Blooms are appearing on the wattles by the side of the road and on the tree in the middle of the yard. The activity of the birds increases, week by week, as they intuit the coming of spring. Birds that I don’t know in this dry sandstone country, so different to the rolling hills and green valleys, rainforest, rivers and creeks of Gloucester. I have to start again with our massive, cumbersome Cayley’s What bird is that? ($20 at a second-hand shop many years ago – a purchase that seemed Quixotic at the time – pointless folly – but which has given us hours of entertainment and illumination, even when it has to be cross-checked with the two volumes of A field guide to Australian birds by Peter Slater).
A black and grey flycatcher in the wattle darts out and then, as if it realises it has forgotten something, darts back to the tree. There’s a black and white treecreeper on the gums behind the house, then on the poles near the pizza oven, making its hopping way up and around. When I went down to the chook house I walked past the canopy of a eucalypt full of silent silvereyes, giving themselves away only through the sudden flutter of their wings as they flew from branch to branch. From another tree nearby came a deep and melodious ‘whoo’, rising from ‘wh’ to ‘oo’: a white-headed pigeon, its large white belly puffed out. Closer to the house a different ‘whoo’ – a repetitive, shortened ‘whup whup’, very low, very rhythmic – a bird I’ve heard before and searched for in vain. It’s not the loud and proud wonga pigeon that we used to hear at Gloucester, its unstoppable call filling the valley, but almost the antithesis with its sombre, nearly sub-hearing vibratory noise.
Next to the house there is a little cloud of tiny birds in the eucalypt making their weightless way from leaf to leaf, searching, needle sharp and fast, for insects. Looking up towards the sun it’s hard to make them out, but maybe there are dots, and golden yellow bellies. Maybe they are weebills, or spotted or striated pardalotes. When I consult Cayley I think I can rule out the spotted pardalote, which is described as having ‘a monotonous call-note, like “slee-p ba-bee”’, as they cheeped constantly and vivaciously, but my imprecise ear hasn’t retained the difference between a ‘wit-e-chu’ (striated pardalote) or ‘weebill’ (weebill). Striated pardalotes would be so exotic! Even though they occur all over Australia, I’m yet to see one. I remember my upswelling of jealousy when a visitor to the farm told us of the pardalotes who return every year to his property in Victoria, to nest in a tiny gap in the wall of his house.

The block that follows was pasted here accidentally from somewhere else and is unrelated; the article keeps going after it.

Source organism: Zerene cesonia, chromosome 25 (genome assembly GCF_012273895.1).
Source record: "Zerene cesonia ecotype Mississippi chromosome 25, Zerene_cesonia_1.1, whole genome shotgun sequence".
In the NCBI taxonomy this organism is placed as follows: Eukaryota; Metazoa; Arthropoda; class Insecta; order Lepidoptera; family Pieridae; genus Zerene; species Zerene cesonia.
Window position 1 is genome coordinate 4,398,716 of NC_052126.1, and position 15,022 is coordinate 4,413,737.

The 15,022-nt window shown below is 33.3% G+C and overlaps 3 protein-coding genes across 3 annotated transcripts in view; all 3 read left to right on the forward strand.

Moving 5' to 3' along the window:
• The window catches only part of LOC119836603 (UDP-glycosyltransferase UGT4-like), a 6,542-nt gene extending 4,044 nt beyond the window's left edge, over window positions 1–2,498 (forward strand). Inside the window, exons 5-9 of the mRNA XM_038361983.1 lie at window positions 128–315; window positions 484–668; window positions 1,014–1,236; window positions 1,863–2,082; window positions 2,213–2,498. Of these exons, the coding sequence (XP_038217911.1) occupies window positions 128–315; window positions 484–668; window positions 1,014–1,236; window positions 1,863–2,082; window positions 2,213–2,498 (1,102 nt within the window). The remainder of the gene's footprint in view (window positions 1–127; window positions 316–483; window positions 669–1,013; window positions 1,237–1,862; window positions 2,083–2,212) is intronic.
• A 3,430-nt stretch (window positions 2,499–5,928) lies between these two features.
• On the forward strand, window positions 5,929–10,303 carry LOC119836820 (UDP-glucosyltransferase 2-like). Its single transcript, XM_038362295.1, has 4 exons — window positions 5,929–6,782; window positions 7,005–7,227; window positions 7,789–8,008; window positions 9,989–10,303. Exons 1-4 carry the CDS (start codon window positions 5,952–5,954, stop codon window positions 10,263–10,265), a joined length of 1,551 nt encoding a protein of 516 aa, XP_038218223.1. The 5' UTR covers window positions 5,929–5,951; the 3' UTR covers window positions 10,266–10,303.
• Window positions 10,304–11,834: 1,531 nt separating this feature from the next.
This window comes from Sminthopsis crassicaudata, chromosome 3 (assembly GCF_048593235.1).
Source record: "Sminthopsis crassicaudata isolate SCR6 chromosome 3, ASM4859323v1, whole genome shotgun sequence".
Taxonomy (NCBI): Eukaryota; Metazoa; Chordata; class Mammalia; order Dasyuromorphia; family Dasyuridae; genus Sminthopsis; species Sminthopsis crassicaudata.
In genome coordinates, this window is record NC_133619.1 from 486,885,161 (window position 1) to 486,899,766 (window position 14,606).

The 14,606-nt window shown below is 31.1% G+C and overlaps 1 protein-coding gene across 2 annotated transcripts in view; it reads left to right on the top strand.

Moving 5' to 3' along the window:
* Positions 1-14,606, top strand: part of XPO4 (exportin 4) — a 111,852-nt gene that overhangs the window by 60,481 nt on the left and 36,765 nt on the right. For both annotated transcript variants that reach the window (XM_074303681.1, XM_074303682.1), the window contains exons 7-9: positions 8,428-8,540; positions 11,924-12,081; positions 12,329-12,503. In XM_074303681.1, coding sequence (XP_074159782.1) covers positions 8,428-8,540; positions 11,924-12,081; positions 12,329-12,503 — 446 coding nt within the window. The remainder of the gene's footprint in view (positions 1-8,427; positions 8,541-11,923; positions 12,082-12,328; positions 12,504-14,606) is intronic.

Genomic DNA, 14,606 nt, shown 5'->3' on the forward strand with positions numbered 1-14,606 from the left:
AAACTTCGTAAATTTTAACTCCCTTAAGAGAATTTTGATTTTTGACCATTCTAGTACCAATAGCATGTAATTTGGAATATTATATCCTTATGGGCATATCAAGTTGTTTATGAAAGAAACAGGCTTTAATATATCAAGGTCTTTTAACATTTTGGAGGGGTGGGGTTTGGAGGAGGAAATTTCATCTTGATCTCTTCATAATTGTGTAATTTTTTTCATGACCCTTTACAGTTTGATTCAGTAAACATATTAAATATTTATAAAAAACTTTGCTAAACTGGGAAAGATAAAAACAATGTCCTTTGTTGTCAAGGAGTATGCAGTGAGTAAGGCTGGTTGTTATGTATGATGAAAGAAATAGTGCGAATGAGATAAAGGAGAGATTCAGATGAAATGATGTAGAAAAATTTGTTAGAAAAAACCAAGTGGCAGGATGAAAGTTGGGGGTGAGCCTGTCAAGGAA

I haven’t had one full year here at Tapitallee yet, so I have no way of knowing how the bush has changed over the past 10, 20, 50 years. I can only observe the now. Yet, I’m sure it is changing.
Today’s news story from the Copernicus Climate Change Service says that it looks like July was the warmest July on record, following on from June having being the warmest June on record. Average temperatures in Europe were more than 2 degrees C above ‘normal’ (whatever that is now) and the global-average temperature was about 0.1 degrees C higher than the previous warmest in 2016. A graph on their website showing the daily average temperature for Europe in June has a dark line of dashes snaking above a tangle of other lines – the dark dashes represent 2019, the others represent every fifth year since 1979. The previous warmest year was 1999, but that never reaches the consistent heights of 2019. I can’t help but see the heavy black lines of the warmer years dominating the gentler pink and blue lines of other years, leading them to rise ever higher, a horrible metaphor for our world.
We can see now that climate change isn’t just affecting us this year, or last year, but for many years past. After many years denying the warnings of scientists, and more years believing it was way in the future, we are feeling, not the first faint stirrings, but the full and mature effects of a radical change to the climate.